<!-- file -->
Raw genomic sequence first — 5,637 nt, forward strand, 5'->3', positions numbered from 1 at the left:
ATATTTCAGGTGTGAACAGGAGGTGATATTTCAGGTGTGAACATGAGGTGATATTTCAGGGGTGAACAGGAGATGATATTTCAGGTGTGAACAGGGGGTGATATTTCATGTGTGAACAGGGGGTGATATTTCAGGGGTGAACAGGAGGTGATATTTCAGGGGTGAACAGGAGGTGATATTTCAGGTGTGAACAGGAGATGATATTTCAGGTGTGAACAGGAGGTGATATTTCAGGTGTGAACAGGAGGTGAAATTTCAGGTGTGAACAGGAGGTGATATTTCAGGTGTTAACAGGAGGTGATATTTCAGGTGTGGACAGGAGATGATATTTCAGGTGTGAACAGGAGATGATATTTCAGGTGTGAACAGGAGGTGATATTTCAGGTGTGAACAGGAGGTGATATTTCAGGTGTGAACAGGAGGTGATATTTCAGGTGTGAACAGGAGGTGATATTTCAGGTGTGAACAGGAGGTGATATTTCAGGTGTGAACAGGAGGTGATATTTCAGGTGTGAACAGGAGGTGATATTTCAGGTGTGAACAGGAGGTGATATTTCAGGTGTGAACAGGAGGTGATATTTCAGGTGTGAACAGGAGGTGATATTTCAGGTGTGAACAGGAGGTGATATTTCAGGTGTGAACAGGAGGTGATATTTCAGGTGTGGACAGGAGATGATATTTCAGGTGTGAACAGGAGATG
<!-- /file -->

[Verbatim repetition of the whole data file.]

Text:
Raw genomic sequence first — 5,637 nt, forward strand, 5'->3', positions numbered from 1 at the left:
ATATTTCAGGTGTGAACAGGAGGTGATATTTCAGGTGTGAACATGAGGTGATATTTCAGGGGTGAACAGGAGATGATATTTCAGGTGTGAACAGGGGGTGATATTTCATGTGTGAACAGGGGGTGATATTTCAGGGGTGAACAGGAGGTGATATTTCAGGGGTGAACAGGAGGTGATATTTCAGGTGTGAACAGGAGATGATATTTCAGGTGTGAACAGGAGGTGATATTTCAGGTGTGAACAGGAGGTGAAATTTCAGGTGTGAACAGGAGGTGATATTTCAGGTGTTAACAGGAGGTGATATTTCAGGTGTGGACAGGAGATGATATTTCAGGTGTGAACAGGAGATGATATTTCAGGTGTGAACAGGAGGTGATATTTCAGGTGTGAACAGGAGGTGATATTTCAGGTGTGAACAGGAGGTGATATTTCAGGTGTGAACAGGAGGTGATATTTCAGGTGTGAACAGGAGGTGATATTTCAGGTGTGAACAGGAGGTGATATTTCAGGTGTGAACAGGAGGTGATATTTCAGGTGTGAACAGGAGGTGATATTTCAGGTGTGAACAGGAGGTGATATTTCAGGTGTGAACAGGAGGTGATATTTCAGGTGTGAACAGGAGGTGATATTTCAGGTGTGAACAGGAGGTGATATTTCAGGTGTGGACAGGAGATGATATTTCAGGTGTGAACAGGAGATG